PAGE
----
What kinds of shortages are you dealing with?
We don’t have enough masks appropriate for the situation. At the time the restrictions came into place, I was given one surgical mask and was advised there were no more. We had no active cases, so they were appropriate for patient care, but it did scare me.

I placed a request on my personal Facebook page for assistance in finding more surgical masks and I was notified by many people that were willing to donate some to me. Additional resources are now available at my workplace. These masks are not meant to be used indefinitely, so I am still collecting things for myself.

The public has been donating many other things that are needed, and I am very grateful for the masks and gowns that have been sent in by family and friends. I see them as a sign that they are thinking about me. The real challenge will come when I am needed to treat COVID-19 patients. Items designed to protect healthy people are different than items to care for the sick. I hope there will be appropriate PPE that will protect me as a caregiver should the need arrive.

Do you feel like you are able to give your patients the care they need?
At this time, yes, in terms of physical care. Many of the residents need social connections that I can help with in small ways. But, for them, I am hoping the restrictions end soon. Loneliness can have severe consequences.

What are the main issues you are facing currently?
The reality is that my employer has worked very hard to keep me at full-time status and working according to my skills. I see other facilities that are reducing hours, pay and positions. I will continue to be as flexible as needed to keep working. I know this is a personal concern, but it is one that I think about. I’m glad to not have financial concerns at this time.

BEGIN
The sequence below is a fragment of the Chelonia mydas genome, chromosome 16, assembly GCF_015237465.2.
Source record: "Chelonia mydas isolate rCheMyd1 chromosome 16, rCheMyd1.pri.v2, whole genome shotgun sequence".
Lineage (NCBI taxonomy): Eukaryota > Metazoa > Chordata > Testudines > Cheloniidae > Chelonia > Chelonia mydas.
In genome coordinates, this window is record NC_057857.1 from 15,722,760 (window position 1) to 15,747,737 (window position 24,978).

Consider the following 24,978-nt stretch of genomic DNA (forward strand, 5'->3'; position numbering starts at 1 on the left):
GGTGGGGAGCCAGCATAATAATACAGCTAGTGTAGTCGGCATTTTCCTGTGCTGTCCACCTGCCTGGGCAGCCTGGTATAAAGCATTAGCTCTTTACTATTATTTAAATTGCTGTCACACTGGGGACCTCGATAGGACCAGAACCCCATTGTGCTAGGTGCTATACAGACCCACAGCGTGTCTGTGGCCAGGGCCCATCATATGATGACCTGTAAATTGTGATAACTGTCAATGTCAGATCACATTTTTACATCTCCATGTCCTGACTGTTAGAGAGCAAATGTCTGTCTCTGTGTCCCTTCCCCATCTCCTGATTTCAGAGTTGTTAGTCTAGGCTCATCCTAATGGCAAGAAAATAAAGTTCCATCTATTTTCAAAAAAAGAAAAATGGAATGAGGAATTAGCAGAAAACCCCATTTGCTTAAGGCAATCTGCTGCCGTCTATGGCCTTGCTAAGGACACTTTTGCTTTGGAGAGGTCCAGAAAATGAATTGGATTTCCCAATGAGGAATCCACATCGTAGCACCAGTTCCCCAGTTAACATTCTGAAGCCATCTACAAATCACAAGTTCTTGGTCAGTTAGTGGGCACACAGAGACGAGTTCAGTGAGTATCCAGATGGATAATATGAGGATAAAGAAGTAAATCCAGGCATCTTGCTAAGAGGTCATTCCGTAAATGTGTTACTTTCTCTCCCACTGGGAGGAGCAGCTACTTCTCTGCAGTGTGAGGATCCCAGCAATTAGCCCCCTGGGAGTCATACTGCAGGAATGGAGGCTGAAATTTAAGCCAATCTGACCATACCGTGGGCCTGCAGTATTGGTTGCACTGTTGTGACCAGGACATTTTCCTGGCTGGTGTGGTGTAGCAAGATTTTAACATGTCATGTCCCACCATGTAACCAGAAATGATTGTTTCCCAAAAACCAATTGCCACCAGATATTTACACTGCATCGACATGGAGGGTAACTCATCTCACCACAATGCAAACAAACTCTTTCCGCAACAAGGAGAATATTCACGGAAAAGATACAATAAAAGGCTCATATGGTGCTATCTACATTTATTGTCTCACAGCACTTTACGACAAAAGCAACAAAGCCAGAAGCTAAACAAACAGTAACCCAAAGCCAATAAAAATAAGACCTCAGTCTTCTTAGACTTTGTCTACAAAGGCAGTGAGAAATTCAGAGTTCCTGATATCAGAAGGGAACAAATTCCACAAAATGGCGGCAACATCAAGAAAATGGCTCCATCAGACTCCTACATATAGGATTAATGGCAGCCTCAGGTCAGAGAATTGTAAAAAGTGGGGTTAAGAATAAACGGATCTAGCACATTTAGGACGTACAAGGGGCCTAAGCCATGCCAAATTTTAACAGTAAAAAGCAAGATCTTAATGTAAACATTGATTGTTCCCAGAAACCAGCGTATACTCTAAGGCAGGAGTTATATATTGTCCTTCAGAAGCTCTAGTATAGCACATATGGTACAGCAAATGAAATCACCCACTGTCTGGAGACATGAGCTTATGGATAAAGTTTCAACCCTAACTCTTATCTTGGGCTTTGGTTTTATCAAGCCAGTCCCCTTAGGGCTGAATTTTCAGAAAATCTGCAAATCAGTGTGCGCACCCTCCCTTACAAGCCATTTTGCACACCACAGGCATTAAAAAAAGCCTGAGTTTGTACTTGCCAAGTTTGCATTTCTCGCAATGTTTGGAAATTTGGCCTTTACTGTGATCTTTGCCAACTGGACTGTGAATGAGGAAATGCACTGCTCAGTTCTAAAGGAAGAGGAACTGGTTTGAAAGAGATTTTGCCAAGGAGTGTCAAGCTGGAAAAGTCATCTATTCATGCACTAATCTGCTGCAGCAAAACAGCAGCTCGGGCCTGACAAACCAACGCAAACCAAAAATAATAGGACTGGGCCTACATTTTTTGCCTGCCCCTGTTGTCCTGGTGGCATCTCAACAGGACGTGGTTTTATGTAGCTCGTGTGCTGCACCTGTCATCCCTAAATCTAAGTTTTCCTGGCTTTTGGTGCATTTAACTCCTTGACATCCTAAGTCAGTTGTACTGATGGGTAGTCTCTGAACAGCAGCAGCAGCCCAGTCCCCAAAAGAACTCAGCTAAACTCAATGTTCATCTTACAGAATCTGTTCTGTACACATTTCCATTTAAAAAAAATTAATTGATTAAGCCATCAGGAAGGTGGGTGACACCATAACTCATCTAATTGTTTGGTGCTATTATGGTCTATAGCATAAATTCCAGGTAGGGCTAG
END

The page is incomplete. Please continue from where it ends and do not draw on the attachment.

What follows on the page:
Are you concerned for your own safety?
I don’t have concerns at the moment, but if I have to care for COVID-19 patients, I will be scared.

What are your fears going forward?
This virus seems insidious. It appears to only take one mistake, like touching the face, and it’s too late!

Why are you proud of the work you and others in health care fields are providing?
I think the way everyone has stepped up. I’m not going to lie, there are times that I want to complain, but what good would it do? As cheesy as it sounds, we are all in this together.

Is there anything else you’d like to say or share?
I’ve received many thanks and have been given the “hero” designation. To be honest, I think the heroes are the health care providers who are actually on the very front lines. That being said, I still eat the free donuts when they are brought in.

Editor's Note: Photos provided by the subjects - Sarah Brown, left; Maggie Peterson, right.